* A work structure that allows or promotes employee contributions, ideas, innovations, and improvements;
* Education on how the business works, how it makes money, and how employees can contribute;
* Measurement of performance and productivity in real time, or as close as possible to real time; and
* A compensation model that shares performance improvements with employees and is transparent and fair to employee and employer.
Most research shows that it also helps if the employee feels that the mission and values of the company are something he or she can align with and support. If people go to work every day feeling that their values are at odds with those of their employer, or do not believe in the company’s mission, then they may do the job, but their heart will not be in it, and they will view their pay as “compensating” them for doing something they really don’t believe in. Conversely, if employees feel that their values are aligned with those of the company—or they can choose to align with the values of the company—they are much more motivated and engaged in their work. Think of companies such as Southwest Airlines, whose employees go to work every day knowing that their mission is to make it cheap, easy, safe, and reliable for grandmothers to visit their grandchildren, for parents to see their kids’ graduations, etc. Or Whole Foods Market, which has a purpose, mission, and ethic that are compelling, real, and operationalized. (Store employees have autonomy in selecting new employees, selecting and buying products, and relating to customers; performance is measured not just at the store level but at the department-within-store level, and employees participate in the profitability of their department and of the store.) Or the yoga-clothing chain Lululemon, which has a mission-oriented business model and expects its employees to have detailed personal and professional growth plans that are shared with other employees.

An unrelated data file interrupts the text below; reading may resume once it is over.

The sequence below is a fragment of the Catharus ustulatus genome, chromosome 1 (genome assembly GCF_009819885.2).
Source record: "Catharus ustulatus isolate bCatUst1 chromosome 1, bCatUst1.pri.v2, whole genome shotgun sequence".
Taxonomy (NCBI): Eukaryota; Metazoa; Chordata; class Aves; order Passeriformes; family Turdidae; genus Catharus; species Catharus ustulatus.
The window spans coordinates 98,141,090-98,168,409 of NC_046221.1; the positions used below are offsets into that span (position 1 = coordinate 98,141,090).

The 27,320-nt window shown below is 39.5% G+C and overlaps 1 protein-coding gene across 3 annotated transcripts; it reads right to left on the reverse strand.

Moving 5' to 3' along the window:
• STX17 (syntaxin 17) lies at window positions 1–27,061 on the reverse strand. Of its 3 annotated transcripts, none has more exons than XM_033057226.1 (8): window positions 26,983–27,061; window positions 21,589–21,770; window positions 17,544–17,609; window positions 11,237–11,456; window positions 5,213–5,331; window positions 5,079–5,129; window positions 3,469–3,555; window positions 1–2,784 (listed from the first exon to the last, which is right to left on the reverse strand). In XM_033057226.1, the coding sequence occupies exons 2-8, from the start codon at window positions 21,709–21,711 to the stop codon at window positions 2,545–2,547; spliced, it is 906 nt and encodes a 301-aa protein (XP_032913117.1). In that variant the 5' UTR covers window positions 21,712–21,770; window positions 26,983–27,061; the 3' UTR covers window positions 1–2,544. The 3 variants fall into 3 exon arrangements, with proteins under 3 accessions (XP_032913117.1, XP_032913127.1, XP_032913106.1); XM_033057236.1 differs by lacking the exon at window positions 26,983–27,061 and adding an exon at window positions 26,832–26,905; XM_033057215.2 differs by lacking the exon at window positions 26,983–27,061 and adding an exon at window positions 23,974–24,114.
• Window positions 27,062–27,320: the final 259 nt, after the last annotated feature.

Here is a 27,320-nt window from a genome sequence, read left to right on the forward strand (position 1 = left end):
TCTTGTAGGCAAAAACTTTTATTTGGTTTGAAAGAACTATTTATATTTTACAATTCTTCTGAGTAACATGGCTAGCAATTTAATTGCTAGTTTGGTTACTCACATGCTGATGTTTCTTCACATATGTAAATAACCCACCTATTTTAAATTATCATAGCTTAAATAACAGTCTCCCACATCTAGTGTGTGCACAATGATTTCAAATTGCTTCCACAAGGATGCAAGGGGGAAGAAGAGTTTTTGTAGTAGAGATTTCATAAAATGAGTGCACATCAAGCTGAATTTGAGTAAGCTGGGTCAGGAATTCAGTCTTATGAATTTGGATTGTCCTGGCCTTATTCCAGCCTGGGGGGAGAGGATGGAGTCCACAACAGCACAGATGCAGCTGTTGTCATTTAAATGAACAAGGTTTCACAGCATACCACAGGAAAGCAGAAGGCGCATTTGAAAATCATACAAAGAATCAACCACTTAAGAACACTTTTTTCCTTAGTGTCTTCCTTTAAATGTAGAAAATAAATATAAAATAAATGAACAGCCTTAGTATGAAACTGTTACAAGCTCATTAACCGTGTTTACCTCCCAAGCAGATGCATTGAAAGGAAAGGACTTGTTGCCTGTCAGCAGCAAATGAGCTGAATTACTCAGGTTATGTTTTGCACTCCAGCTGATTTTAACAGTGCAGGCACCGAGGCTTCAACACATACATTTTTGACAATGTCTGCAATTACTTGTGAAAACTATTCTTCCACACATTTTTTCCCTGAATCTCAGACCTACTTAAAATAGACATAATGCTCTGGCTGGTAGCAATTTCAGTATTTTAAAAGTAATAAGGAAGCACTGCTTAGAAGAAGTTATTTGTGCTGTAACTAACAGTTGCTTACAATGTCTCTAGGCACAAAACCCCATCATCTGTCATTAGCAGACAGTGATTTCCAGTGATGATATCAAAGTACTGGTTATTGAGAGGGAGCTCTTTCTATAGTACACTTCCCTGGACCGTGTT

"If CEO pay is actually tied to performance, and corporate governance has improved so much, why are people still angry?"